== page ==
4 Questions that Runners Should Know the Answers to

April 3, 2018

 

 

Whether you're a Runner Newbie or training for your 3rd marathon, it never hurts to learn the tricks od the trade when it comes to being a smart runner. Matt Casturo, Certified Strength and Conditioning Specialist, and owner of The Human Movement System, lays out 4 questions you definitely need to be asking yourself before you begin/continue your running program. 

 

1. What is my goal?

 

Having a goal can make training more enjoyable, purposeful, and rewarding. This will make it easier to track progress, accomplish small tasks, stay on track, and have fun. Making a goal can be as simple as writing down 3 things that you want to get out of the training season. Try to make at least one physical goal, one personal mental goal, and one relationship-oriented goal. If you have trouble making individual goals, consider joining a running group, working with a Personal Trainer/ coach, or building a fitness support network through friends and family.

 

2. Am I eating the right food?

 

This is one of the biggest questions that runners have. Rightfully so, because nutrition can make or break your training! Runners will generally need 1.2-1.4g of protein per Kilogram of Bodyweight. This means that a 200-pound (90k) runner will need about 118 grams of protein to maintain and improve lean muscle mass during training. Amount of carbohydrate and fat per day is determined by many factors including Resting Metabolic Rate, daily activity, running mileage, etc. Work with a dietitian to determine your individual macronutrient needs!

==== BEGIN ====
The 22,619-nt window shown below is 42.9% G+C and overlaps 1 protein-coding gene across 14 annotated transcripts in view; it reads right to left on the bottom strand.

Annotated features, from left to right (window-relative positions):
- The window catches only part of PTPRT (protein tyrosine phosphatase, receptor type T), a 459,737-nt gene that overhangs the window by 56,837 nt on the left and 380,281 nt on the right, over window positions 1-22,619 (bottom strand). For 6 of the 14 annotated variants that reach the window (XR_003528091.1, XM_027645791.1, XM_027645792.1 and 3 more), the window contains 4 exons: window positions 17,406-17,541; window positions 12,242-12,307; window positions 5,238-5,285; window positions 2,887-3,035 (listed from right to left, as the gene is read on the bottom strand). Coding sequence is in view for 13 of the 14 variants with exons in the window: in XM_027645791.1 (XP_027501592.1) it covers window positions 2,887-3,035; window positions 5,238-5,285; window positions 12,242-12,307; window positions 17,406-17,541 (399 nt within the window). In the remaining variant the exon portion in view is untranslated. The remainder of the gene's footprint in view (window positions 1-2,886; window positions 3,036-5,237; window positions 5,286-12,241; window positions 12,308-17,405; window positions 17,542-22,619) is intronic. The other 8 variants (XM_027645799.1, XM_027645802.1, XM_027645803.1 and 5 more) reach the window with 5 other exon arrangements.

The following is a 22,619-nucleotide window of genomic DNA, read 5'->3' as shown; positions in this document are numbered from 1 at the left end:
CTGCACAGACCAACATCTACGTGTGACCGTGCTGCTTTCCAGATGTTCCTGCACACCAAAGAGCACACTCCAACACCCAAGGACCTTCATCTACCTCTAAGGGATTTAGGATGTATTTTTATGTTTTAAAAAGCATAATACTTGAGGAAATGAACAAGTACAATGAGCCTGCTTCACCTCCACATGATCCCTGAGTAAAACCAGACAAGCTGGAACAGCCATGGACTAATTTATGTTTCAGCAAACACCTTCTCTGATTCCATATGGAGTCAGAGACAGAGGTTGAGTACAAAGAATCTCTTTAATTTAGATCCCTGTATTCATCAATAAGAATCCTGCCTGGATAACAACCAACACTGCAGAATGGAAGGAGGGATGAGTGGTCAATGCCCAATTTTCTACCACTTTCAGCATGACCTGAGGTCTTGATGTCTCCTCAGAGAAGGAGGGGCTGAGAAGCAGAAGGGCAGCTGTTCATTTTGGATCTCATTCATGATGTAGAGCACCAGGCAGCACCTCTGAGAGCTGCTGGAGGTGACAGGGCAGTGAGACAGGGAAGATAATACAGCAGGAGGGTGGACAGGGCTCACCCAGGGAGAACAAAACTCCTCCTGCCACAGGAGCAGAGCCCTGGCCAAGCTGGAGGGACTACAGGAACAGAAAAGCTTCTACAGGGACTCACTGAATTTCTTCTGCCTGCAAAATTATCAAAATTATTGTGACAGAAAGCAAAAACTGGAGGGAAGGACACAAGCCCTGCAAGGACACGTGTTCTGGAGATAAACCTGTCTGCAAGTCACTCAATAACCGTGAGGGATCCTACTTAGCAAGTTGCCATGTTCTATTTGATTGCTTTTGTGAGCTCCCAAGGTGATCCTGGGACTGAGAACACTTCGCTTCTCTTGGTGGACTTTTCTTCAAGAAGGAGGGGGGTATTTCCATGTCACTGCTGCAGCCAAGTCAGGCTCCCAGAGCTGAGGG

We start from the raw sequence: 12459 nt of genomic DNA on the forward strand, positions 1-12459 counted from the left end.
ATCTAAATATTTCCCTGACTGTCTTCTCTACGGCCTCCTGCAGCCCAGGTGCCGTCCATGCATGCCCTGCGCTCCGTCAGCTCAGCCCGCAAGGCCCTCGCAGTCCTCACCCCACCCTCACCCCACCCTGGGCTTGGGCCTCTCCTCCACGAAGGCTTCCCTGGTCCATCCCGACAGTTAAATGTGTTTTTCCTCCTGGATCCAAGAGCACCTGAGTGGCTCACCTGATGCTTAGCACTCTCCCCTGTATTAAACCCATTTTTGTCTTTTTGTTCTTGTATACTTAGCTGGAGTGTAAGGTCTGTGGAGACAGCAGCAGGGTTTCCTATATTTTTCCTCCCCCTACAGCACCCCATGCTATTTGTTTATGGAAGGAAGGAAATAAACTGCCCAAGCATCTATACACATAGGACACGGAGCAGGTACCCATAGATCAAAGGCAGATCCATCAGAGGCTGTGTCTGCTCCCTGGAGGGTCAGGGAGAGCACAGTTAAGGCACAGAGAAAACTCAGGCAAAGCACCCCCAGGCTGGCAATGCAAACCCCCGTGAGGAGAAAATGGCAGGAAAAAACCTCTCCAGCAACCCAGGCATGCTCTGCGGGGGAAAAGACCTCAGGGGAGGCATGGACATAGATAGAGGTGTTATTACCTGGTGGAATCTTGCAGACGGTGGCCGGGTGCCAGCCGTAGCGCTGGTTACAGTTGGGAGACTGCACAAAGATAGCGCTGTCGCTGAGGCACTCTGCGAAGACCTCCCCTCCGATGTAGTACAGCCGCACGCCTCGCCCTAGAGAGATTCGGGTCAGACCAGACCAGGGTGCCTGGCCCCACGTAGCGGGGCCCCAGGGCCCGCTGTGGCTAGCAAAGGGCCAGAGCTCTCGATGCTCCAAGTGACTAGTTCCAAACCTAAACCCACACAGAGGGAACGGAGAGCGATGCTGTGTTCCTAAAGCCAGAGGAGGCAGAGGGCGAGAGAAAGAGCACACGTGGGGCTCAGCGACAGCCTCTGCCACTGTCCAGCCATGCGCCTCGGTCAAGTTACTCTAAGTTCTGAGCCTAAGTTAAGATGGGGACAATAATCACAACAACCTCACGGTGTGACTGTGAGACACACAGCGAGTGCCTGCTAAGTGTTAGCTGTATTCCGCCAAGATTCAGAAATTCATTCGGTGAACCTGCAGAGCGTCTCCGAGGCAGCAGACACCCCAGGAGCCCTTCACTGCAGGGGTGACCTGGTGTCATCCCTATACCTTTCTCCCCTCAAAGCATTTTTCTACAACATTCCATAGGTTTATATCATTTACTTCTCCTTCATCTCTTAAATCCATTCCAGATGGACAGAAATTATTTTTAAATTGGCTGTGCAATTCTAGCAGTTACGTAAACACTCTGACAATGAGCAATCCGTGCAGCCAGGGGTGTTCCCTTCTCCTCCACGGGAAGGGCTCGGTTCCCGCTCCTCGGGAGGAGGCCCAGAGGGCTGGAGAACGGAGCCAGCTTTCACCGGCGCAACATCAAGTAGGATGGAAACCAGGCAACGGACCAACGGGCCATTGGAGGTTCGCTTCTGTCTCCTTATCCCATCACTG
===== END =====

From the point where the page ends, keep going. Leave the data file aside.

3. What are my muscular weaknesses?

 

Running involves the entire body, which makes it a great form of exercise.  When there are weak links in the chain, however muscles can overwork and underwork and joints can take a beating. To prevent this from happening, you have to find your individual weaknesses and work to correct them. Strengthening a weak glute for example can save the back from taking the strain of the hip dropping during each step of a run. A weak tibialis anterior may impact landing mechanics and result in foot or calf pain. Working with a movement specialist to address your individual weaknesses can give you a plan of what muscles to focus on strengthening.

 

4. What do I actually need to stretch?

 

Most runners understand the importance of stretching. It can help improve running form and running economy, prevent injury, and aid in perceived tightness and recovery. In order to achieve the best results from post-run stretching, it is important to stretch the muscles that are actually tight on you! Some people are limited by hamstring tightness, others lack hip extension, others need to stretch calves. By going through a movement assessment with a qualified Personal Trainer, you can determine which stretches and mobility exercises will actually help you improve your individual technique and keep you from getting injured.

 

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